It is not just boys getting ‘released’ that causes problems though, as major difficulties persist there throughout the time a lad is in an academy, and indeed the whole family suffers years of ordeal. It is a fantasy, mad, unreal, world that the most caring of parents get sucked into, so not only does that increase pressure on the child to constantly meet the challenge of being under the constant scrutiny of performance and conduct, but severe anxiety is generated throughout the family unit because of a probability of rejection. All that comes on top of the fact that supporting an academy player requires many sacrifices which can often devastate normal family life

Indeed, it is the parents and their family who have to bear the brunt of the demands of the system, with their lives dominated by travelling long distances, as they have to transport their boy everywhere demanded by the academy, which will include travel time of up to a 1 hour to and from the academy for intensive, perhaps four‑times‑a‑week training from the age of eight, plus a weekend match which can be hundreds of miles away and require an overnight hotel stay – that kind of commitment requires families incurring substantial cost as well as often meaning a parent taking time off work as well. Inevitably, where there are other children in the family, they will suffer by priority attention going elsewhere, won’t they?

Parents who do have a child in a football academy need to be fully aware of the problems that it can cause and deal with the issues in a preventative manner. That would include ensuring that their son keeps his feet firmly on the ground, enjoys the special experience of being in the academy environment, but understand that football is not a way of life, that it is unlikely to be his career, and that it has to be ‘counter-balanced’ by other more important and significant interests, such as education

It is a glaring fact that football training takes-up a massive chunk of school related time, particularly with the result at Secondary school that fewer GCSEs are taken or done well in, and then further studies are restricted, given the amount of training the 16-18-year-olds do, to the extent that very few will take or gain A-levels, let alone going on to higher education. That kind of study drop-off further sabotages their chances of finding real career opportunities in professions like solicitors, accountants, physiotherapists, IT, tradesman, or even sports science careers.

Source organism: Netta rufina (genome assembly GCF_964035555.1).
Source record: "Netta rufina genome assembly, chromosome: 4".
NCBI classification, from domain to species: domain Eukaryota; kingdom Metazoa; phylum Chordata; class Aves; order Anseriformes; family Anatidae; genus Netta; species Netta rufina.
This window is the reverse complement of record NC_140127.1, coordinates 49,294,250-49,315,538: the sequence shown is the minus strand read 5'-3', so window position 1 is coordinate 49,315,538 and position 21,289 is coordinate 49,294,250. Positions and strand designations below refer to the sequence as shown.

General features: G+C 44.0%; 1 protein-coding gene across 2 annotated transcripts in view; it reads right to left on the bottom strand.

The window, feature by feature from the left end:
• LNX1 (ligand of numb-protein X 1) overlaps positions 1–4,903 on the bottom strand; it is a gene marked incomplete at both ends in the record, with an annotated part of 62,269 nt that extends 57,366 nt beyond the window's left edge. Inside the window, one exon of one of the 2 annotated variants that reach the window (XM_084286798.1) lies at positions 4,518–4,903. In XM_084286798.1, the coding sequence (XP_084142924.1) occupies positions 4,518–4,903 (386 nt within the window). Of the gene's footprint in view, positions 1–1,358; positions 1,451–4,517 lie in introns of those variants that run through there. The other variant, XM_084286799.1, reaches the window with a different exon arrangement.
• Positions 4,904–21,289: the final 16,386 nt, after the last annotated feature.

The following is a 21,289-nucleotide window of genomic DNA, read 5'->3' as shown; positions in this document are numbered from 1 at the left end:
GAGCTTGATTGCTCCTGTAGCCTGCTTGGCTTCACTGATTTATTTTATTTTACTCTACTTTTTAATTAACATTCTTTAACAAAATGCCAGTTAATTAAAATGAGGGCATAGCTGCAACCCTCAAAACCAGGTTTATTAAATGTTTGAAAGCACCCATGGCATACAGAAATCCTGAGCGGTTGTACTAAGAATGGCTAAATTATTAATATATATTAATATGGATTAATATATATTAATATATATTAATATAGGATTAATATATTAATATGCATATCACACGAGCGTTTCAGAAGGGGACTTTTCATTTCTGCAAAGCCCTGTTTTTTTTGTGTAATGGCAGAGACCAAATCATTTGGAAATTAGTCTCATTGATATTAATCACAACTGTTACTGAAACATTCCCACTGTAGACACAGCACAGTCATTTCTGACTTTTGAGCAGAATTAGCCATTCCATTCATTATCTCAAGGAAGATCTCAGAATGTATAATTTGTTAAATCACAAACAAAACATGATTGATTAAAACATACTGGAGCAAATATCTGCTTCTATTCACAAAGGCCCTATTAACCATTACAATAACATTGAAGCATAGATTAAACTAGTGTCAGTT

However, if priority is switched by parents from football to school, it becomes more likely that an academy will release the boy as they tend to operate a harsh ‘total commitment’ policy, and that makes it even more essential that parents have understood the pressure on a child who is too young to know how to handle it, and have pre-prepared their son for life outside the academy, doesn’t it?

You just need to know that Premier League clubs prefer to transfer-in, to play, put on the bench, or even as well sit in the stands, predominately expensive foreign players (some ¾ are non-English), so those talented home-grown players who actually ‘make it’, still can NOT get in the team – so don’t progress unless they go abroad, and joining a German team is becoming more common for young players in the English game [like ex-Manchester City 19 year old Jadon Sancho (4 full England caps) and ex- West Ham (debut at age 16) 20 year old Reece Oxford (5 England U20 caps), or ex- Everton (scored on his debut against Man C) 21 year old Ademola Lookman (11 England U21 caps)]


[Why do the League Clubs do it all wrong with these kid academies? Well, it is simply a massive sort of sub-trial in a massive numbers game where clubs want to keep ALL their options open on ANY young footballer that has demonstrated some talent but that is not yet fully developed, so they destroy their futures by giving them hope and hanging onto them until the boys have to be paid, don’t they?]